Cynthia Graf rarely misses an acupuncture treatment.
"I usually come in the mornings, and the rest of the day I'm all smiles," she says.
Practitioners will tell you that the Chinese have used acupuncture to life peoples' spirits for thousands of years. So, licensed acupuncturist Kenneth Chow wasn't surprised when he heard that researchers have discovered that acupuncture can trigger the release of "feel-good" chemicals in the brain.
"People in Asia commonly seek acupuncture prior to menopausal symptoms," Chow notes.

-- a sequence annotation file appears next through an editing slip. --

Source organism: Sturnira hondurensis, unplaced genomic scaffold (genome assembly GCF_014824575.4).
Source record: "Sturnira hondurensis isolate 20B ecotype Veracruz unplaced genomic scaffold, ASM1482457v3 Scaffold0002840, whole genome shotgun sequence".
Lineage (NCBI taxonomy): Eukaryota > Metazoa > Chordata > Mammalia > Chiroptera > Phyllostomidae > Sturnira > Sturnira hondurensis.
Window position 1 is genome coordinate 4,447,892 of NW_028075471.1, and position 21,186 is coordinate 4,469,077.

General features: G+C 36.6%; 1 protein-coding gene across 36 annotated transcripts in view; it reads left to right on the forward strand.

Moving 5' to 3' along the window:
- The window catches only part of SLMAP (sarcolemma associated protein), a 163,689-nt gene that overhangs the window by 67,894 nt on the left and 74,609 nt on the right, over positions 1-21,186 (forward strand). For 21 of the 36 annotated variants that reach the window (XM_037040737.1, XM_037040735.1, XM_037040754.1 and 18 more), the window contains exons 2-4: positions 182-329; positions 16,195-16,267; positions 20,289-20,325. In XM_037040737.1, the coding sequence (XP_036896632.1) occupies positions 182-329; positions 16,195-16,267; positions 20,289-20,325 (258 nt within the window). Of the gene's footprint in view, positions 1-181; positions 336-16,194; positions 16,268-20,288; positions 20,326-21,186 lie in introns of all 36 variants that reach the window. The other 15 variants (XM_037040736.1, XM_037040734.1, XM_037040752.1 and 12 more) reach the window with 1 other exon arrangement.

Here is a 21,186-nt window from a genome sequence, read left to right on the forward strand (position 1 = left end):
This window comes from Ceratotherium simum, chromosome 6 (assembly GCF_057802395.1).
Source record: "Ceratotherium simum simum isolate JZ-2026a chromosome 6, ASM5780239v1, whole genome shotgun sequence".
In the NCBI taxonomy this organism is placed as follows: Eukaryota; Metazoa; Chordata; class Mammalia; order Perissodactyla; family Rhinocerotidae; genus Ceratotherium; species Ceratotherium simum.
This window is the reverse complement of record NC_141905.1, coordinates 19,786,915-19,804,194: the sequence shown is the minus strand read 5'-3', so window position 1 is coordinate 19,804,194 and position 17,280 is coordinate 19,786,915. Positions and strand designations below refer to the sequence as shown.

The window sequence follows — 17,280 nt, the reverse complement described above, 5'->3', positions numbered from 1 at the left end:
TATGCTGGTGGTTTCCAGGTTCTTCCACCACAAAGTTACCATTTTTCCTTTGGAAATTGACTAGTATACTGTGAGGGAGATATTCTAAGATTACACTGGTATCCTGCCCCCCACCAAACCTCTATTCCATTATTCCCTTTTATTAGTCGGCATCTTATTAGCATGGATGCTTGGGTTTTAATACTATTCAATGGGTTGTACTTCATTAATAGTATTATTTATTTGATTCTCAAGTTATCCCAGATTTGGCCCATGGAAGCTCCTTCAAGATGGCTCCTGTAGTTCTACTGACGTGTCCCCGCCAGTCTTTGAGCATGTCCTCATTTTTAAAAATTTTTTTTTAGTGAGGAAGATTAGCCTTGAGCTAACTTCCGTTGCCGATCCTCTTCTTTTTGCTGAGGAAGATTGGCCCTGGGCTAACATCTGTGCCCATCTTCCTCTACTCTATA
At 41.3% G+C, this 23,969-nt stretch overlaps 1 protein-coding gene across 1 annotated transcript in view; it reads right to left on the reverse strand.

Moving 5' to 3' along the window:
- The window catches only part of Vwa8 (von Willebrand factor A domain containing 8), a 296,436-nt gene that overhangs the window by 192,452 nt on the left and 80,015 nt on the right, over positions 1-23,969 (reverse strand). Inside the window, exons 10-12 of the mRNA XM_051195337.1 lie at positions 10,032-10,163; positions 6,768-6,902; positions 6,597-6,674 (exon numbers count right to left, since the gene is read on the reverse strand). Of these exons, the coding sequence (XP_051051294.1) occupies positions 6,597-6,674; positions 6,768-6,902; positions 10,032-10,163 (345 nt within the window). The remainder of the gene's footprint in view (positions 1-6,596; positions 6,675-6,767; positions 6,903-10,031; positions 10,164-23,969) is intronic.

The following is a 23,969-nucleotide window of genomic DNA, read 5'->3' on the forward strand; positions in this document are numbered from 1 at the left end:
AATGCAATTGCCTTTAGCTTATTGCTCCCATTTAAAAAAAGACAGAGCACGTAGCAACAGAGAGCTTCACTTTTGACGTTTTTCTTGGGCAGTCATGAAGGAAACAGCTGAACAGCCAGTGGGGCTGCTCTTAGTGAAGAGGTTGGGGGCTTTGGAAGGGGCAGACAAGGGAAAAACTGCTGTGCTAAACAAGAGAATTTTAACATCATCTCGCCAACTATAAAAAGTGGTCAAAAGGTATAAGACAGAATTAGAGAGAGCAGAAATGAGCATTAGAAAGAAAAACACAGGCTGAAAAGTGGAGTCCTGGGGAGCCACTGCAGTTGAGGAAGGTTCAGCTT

Depression is one of the symptoms many women experience with mid-life hormonal changes. In his own practice, Chow says he treats women going through menopause and has seen the effect acupuncture can have.
"They're just happier. Things don't bother them as much," he says.
Experts also see acupuncture as a good option for mothers-to-be who are depressed but don't want to take prescription anti-depressants.
"Not everyone responds to depression medicine," says Chow. "For those people, now acupuncture may be a good alternative."
In people with mild to moderate depression, researchers now say acupuncture can be just as effective at relieving symptoms as prescription drugs. Perhaps this ancient remedy could also be a modern medical marvel.